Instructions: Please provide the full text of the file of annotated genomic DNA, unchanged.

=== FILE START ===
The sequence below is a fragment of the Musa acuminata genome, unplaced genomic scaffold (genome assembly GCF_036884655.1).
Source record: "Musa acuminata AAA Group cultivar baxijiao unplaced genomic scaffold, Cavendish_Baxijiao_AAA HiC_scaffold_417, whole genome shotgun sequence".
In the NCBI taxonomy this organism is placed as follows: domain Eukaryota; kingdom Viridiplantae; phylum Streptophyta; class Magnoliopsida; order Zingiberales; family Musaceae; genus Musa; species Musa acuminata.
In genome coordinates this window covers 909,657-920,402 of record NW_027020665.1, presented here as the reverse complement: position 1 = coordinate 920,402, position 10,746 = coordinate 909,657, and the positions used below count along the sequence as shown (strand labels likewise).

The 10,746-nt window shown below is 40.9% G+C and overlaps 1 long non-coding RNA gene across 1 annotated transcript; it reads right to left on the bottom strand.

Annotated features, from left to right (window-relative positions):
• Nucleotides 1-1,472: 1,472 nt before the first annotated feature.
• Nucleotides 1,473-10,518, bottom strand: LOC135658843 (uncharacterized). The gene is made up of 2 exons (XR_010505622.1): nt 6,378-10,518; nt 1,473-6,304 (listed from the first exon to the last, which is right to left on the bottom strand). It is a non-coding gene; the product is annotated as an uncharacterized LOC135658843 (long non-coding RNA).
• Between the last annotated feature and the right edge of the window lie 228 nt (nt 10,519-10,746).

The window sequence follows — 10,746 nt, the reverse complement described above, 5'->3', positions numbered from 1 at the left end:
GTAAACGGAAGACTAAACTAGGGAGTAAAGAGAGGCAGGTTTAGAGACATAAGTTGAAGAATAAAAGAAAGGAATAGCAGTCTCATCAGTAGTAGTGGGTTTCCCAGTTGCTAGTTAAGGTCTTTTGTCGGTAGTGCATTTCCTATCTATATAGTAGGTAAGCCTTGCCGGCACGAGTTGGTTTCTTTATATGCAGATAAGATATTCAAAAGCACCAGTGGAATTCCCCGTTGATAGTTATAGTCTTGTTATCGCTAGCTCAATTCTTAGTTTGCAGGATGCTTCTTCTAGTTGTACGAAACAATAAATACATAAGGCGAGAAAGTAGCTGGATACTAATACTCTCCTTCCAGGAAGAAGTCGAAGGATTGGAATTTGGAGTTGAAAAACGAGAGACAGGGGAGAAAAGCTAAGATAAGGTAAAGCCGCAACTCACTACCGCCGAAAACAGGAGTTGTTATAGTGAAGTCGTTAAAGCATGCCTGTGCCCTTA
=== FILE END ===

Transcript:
The sequence below is a fragment of the Musa acuminata genome, unplaced genomic scaffold (genome assembly GCF_036884655.1).
Source record: "Musa acuminata AAA Group cultivar baxijiao unplaced genomic scaffold, Cavendish_Baxijiao_AAA HiC_scaffold_417, whole genome shotgun sequence".
In the NCBI taxonomy this organism is placed as follows: domain Eukaryota; kingdom Viridiplantae; phylum Streptophyta; class Magnoliopsida; order Zingiberales; family Musaceae; genus Musa; species Musa acuminata.
In genome coordinates this window covers 909,657-920,402 of record NW_027020665.1, presented here as the reverse complement: position 1 = coordinate 920,402, position 10,746 = coordinate 909,657, and the positions used below count along the sequence as shown (strand labels likewise).

The 10,746-nt window shown below is 40.9% G+C and overlaps 1 long non-coding RNA gene across 1 annotated transcript; it reads right to left on the bottom strand.

Annotated features, from left to right (window-relative positions):
• Nucleotides 1-1,472: 1,472 nt before the first annotated feature.
• Nucleotides 1,473-10,518, bottom strand: LOC135658843 (uncharacterized). The gene is made up of 2 exons (XR_010505622.1): nt 6,378-10,518; nt 1,473-6,304 (listed from the first exon to the last, which is right to left on the bottom strand). It is a non-coding gene; the product is annotated as an uncharacterized LOC135658843 (long non-coding RNA).
• Between the last annotated feature and the right edge of the window lie 228 nt (nt 10,519-10,746).

The window sequence follows — 10,746 nt, the reverse complement described above, 5'->3', positions numbered from 1 at the left end:
GTAAACGGAAGACTAAACTAGGGAGTAAAGAGAGGCAGGTTTAGAGACATAAGTTGAAGAATAAAAGAAAGGAATAGCAGTCTCATCAGTAGTAGTGGGTTTCCCAGTTGCTAGTTAAGGTCTTTTGTCGGTAGTGCATTTCCTATCTATATAGTAGGTAAGCCTTGCCGGCACGAGTTGGTTTCTTTATATGCAGATAAGATATTCAAAAGCACCAGTGGAATTCCCCGTTGATAGTTATAGTCTTGTTATCGCTAGCTCAATTCTTAGTTTGCAGGATGCTTCTTCTAGTTGTACGAAACAATAAATACATAAGGCGAGAAAGTAGCTGGATACTAATACTCTCCTTCCAGGAAGAAGTCGAAGGATTGGAATTTGGAGTTGAAAAACGAGAGACAGGGGAGAAAAGCTAAGATAAGGTAAAGCCGCAACTCACTACCGCCGAAAACAGGAGTTGTTATAGTGAAGTCGTTAAAGCATGCCTGTGCCCTTA